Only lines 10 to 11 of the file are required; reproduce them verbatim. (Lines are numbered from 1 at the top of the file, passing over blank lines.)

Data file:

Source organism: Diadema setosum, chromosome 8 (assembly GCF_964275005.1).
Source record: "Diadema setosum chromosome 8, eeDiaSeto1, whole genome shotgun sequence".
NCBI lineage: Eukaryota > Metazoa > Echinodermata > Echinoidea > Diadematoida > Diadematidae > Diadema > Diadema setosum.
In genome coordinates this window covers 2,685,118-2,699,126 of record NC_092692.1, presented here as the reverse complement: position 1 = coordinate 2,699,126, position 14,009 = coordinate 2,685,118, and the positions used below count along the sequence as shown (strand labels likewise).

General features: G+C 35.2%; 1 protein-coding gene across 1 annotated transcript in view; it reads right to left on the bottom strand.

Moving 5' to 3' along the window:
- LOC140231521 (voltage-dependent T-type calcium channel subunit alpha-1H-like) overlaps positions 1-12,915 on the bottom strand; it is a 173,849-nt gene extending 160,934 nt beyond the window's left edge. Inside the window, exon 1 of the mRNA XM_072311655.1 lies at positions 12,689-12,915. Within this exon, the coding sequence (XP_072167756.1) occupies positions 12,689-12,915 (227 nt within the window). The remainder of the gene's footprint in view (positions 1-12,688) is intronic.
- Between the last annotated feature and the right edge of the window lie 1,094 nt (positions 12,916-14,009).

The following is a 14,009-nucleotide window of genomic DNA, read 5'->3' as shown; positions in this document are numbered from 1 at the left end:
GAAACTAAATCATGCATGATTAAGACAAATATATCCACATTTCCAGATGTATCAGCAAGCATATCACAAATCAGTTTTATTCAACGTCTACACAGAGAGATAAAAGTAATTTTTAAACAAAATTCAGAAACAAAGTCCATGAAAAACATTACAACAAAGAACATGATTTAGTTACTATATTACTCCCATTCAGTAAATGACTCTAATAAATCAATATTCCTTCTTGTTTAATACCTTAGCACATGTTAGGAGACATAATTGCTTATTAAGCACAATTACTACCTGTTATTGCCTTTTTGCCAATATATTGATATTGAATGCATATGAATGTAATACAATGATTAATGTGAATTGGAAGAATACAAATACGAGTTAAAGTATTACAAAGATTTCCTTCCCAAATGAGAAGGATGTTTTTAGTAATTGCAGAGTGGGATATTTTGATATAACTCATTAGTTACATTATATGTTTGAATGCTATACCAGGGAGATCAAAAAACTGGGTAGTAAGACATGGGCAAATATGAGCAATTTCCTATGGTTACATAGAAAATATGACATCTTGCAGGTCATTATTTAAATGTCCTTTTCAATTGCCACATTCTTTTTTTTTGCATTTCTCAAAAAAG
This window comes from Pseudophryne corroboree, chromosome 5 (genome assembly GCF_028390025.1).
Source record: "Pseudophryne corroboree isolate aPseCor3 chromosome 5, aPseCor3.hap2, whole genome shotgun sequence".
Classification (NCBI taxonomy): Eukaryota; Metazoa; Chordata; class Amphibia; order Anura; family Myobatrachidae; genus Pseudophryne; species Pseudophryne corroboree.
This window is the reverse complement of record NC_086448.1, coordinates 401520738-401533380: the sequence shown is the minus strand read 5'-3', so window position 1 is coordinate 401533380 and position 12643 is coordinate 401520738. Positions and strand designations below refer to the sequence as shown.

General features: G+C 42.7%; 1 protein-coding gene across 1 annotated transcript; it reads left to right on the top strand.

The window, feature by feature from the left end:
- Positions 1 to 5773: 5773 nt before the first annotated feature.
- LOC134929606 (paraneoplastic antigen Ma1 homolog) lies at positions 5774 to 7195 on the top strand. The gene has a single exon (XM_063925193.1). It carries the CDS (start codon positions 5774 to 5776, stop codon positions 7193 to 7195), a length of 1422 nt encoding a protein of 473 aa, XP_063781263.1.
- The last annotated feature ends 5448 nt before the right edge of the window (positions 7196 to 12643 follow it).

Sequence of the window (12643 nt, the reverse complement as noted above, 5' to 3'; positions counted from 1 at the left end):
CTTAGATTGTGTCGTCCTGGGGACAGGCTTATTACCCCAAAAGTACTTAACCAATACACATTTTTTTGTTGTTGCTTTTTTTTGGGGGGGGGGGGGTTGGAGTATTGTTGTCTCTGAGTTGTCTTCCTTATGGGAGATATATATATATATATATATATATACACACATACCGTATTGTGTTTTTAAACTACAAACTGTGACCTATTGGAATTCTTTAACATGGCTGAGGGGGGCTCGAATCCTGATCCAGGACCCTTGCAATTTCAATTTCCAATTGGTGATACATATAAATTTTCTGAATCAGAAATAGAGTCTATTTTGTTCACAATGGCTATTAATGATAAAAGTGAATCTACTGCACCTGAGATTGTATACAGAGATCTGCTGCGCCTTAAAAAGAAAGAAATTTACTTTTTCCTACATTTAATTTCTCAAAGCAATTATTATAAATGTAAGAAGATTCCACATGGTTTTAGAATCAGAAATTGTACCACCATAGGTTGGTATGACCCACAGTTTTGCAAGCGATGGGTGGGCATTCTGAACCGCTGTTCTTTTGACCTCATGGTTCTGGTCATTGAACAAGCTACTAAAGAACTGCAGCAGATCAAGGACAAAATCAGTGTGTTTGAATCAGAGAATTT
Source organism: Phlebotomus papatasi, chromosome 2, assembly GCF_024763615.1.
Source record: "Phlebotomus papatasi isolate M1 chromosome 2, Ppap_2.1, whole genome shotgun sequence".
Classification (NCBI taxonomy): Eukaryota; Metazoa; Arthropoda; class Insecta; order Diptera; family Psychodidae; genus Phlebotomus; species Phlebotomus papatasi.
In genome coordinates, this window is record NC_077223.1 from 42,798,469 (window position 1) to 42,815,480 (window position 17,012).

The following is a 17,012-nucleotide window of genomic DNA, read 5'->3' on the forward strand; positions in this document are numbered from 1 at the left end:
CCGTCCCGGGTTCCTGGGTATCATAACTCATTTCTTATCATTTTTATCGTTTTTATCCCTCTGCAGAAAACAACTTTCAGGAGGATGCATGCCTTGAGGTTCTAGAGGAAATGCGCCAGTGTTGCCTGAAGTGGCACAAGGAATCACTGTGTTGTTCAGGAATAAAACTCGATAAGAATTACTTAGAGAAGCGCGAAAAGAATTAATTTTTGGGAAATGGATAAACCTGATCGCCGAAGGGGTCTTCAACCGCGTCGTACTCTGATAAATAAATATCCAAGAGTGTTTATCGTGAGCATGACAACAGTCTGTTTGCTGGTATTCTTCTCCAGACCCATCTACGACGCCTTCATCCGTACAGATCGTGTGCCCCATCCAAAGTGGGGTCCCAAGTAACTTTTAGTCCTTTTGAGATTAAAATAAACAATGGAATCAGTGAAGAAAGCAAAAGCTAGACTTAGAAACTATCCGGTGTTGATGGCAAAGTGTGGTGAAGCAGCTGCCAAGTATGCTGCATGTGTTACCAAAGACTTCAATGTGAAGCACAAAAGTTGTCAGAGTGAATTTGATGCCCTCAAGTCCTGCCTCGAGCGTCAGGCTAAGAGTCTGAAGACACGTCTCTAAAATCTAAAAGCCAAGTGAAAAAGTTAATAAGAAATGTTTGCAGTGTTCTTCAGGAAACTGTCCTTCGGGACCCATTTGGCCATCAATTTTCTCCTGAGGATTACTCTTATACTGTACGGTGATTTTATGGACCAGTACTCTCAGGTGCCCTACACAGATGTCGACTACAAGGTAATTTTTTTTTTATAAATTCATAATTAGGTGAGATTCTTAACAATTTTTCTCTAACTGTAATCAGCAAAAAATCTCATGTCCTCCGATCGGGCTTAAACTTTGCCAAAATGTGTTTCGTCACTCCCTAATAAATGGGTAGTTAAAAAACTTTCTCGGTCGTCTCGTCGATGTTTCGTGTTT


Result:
GAAACTAAATCATGCATGATTAAGACAAATATATCCACATTTCCAGATGTATCAGCAAGCATATCACAAATCAGTTTTATTCAACGTCTACACAGAGAGATAAAAGTAATTTTTAAACAAAATTCAGAAACAAAGTCCATGAAAAACATTACAACAAAGAACATGATTTAGTTACTATATTACTCCCATTCAGTAAATGACTCTAATAAATCAATATTCCTTCTTGTTTAATACCTTAGCACATGTTAGGAGACATAATTGCTTATTAAGCACAATTACTACCTGTTATTGCCTTTTTGCCAATATATTGATATTGAATGCATATGAATGTAATACAATGATTAATGTGAATTGGAAGAATACAAATACGAGTTAAAGTATTACAAAGATTTCCTTCCCAAATGAGAAGGATGTTTTTAGTAATTGCAGAGTGGGATATTTTGATATAACTCATTAGTTACATTATATGTTTGAATGCTATACCAGGGAGATCAAAAAACTGGGTAGTAAGACATGGGCAAATATGAGCAATTTCCTATGGTTACATAGAAAATATGACATCTTGCAGGTCATTATTTAAATGTCCTTTTCAATTGCCACATTCTTTTTTTTTGCATTTCTCAAAAAAG
This window comes from Pseudophryne corroboree, chromosome 5 (genome assembly GCF_028390025.1).